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Government Enforcement Actions

Please also see our Recent Government Enforcement Actions page.

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February 9, 2024

Five broker-dealers, seven dually registered broker-dealers and investment advisers, and four affiliated investment advisors have been ordered to pay more than $81 million in total for longstanding, widespread violations of the recordkeeping provisions of the Investment Advisers Act of 1940.  The firms were found to have failed to maintain and preserve electronic communications since at least 2019.  The firms include Northwestern Mutual Investment Services LLC, Northwestern Mutual Investment Management Co. LLC, and Mason Street Advisors LLC, who will pay $16.6 million; Guggenheim Securities LLC and Guggenheim Partners Investment Management LLC, who will pay $15 million; Oppenheimer & Co. LLC, who will pay $12 million; Cambridge Investment Research Inc. and Cambridge Investment Research Advisors Inc., who will pay $10 million; Key Investment Services LLC and KeyBanc Capital Markets Inc., who will pay $10 million; Lincoln Financial Advisors Corp. and Lincoln Financial Securities Corp., who will pay $8.5 million; U.S. Bancorp Investments Inc., who will pay $8 million; and The Huntington Investment Company, Huntington Securities Inc., and Capstone Capital Markets LLC, who will pay $1.25 millionSEC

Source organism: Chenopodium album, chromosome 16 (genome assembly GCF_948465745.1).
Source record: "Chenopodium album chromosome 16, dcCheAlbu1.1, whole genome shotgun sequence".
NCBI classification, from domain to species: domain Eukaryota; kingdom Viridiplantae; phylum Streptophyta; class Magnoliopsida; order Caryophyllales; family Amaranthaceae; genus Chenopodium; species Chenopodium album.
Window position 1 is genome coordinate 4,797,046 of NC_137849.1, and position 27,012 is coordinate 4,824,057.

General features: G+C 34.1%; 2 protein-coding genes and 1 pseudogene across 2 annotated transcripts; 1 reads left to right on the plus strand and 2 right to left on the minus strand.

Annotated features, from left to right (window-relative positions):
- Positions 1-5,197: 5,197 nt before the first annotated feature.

February 9, 2024

Simple Health Plans LLC and CEO Steven J. Dorfman have been ordered to pay $195 million for violating the FTC Act and Telemarketing Sales Rule and misleading consumers into believing they were signing up for healthcare plans that covered a wide array of services.  Despite  paying as much as $500 per month for benefits, consumers were essentially uninsured and exposed to limitless medical expenses.  FTC

February 8, 2024

The CFPB has ordered that Consumer First Legal Group, LLC, and attorneys Thomas G. Macey, Jeffrey J. Aleman, Jason Searns, and Harold E. Stafford pay $12 million in consumer redress and penalties for charging millions in advance fees to homeowners seeking foreclosure relief.  The advance fees charged were allegedly for legal representation, but the company and the attorneys failed to provide any.  CFPB

February 1, 2024

One of the nation’s largest healthcare systems, Providence, has agreed to forgive more than $137 million in medical debt and refund more than $20 million to patients following a lawsuit by Washington State.  According to the Attorney General’s Office, between 2018 and 2023, Providence trained staff to demand payments from low income patients who were eligible for financial assistance, then sent some of those same patients to debt collectors even if they were Medicaid beneficiaries.  Almost 99,500 patients will receive relief as a result of this settlement, with the average refund amounting to about $478.  WA AG

February 1, 2024